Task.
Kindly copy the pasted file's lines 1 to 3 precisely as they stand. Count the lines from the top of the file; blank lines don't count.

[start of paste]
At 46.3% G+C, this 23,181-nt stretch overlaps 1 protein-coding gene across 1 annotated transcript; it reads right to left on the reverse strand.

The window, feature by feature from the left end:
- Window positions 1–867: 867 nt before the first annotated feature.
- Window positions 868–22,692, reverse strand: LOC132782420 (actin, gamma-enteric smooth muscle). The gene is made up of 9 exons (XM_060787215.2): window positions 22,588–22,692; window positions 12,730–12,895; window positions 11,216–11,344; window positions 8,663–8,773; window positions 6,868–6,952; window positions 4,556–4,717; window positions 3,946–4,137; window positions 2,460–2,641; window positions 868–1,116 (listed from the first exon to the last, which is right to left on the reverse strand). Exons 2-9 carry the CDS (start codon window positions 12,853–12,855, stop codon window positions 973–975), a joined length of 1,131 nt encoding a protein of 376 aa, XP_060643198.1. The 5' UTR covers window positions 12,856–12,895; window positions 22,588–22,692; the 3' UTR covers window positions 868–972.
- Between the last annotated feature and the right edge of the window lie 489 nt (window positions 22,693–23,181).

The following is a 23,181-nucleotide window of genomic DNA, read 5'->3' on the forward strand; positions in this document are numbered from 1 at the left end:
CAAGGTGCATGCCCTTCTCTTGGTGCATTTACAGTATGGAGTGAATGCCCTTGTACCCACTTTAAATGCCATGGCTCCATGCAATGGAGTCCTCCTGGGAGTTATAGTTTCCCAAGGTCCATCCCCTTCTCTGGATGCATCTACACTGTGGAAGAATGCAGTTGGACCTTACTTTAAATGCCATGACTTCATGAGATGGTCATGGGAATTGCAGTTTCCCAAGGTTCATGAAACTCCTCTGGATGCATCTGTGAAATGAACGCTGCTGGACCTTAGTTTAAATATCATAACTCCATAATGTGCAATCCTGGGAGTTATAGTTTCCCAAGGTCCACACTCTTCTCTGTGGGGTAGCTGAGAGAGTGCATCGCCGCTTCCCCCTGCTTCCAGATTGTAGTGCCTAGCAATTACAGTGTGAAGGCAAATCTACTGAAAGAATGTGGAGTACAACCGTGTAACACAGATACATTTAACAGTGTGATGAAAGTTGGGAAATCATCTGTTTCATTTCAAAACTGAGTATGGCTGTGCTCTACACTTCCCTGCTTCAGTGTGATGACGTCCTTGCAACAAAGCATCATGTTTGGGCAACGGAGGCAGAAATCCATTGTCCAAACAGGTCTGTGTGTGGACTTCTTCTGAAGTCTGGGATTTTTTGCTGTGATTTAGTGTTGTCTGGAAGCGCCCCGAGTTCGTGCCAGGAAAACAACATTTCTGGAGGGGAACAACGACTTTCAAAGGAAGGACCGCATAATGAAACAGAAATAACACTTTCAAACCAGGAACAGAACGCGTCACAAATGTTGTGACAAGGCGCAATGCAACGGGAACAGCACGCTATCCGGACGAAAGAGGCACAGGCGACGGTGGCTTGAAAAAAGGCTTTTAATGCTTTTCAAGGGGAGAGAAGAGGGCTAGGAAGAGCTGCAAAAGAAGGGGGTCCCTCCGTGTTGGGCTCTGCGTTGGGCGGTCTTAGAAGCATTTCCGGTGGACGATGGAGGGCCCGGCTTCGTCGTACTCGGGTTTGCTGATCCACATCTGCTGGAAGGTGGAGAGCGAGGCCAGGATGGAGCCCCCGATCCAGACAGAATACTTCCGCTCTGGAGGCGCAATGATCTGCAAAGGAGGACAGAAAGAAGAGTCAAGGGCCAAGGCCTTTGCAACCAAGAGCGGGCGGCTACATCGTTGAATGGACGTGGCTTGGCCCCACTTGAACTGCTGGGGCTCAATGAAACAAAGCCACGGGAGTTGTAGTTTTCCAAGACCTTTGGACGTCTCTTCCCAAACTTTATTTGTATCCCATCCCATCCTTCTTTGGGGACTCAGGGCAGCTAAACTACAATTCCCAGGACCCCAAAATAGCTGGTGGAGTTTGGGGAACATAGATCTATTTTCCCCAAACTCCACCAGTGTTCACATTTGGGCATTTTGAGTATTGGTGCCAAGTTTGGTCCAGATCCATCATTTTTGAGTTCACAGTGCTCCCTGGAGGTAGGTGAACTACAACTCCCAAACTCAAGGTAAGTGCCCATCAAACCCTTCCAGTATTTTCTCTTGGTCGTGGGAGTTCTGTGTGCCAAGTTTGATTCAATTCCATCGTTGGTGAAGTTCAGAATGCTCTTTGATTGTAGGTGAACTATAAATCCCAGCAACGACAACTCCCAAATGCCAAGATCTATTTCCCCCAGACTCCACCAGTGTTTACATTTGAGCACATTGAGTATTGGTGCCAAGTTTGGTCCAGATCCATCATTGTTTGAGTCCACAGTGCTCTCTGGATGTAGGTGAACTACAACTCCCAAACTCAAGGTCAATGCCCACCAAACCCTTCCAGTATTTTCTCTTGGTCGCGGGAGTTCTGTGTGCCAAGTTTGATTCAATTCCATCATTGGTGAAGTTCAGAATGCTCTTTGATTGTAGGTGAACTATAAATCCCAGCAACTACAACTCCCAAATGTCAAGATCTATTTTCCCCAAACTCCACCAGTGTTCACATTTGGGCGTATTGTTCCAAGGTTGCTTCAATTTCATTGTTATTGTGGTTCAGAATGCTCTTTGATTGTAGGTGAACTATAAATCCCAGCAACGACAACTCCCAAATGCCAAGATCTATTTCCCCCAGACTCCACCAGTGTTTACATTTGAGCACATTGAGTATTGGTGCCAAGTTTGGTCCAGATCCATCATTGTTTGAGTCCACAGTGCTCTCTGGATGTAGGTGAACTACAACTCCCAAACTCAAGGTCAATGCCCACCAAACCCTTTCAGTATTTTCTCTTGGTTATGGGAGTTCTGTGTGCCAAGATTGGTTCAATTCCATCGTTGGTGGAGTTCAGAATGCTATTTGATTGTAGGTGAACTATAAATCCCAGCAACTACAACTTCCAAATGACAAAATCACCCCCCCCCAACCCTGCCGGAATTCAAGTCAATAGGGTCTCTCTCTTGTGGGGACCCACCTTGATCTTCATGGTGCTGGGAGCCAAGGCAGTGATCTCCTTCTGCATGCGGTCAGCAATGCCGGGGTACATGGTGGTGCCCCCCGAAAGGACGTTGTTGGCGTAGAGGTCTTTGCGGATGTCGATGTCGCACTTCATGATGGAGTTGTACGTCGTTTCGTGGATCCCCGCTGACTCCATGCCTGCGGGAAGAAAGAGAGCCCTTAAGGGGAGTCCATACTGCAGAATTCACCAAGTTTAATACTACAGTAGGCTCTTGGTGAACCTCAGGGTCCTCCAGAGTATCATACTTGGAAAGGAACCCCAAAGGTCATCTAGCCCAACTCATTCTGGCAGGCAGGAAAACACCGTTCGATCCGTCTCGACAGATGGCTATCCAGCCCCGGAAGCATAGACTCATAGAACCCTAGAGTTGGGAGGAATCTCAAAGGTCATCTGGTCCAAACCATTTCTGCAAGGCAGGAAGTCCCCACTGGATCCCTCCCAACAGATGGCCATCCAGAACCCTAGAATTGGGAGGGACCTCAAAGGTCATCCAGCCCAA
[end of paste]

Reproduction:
At 46.3% G+C, this 23,181-nt stretch overlaps 1 protein-coding gene across 1 annotated transcript; it reads right to left on the reverse strand.

The window, feature by feature from the left end:
- Window positions 1–867: 867 nt before the first annotated feature.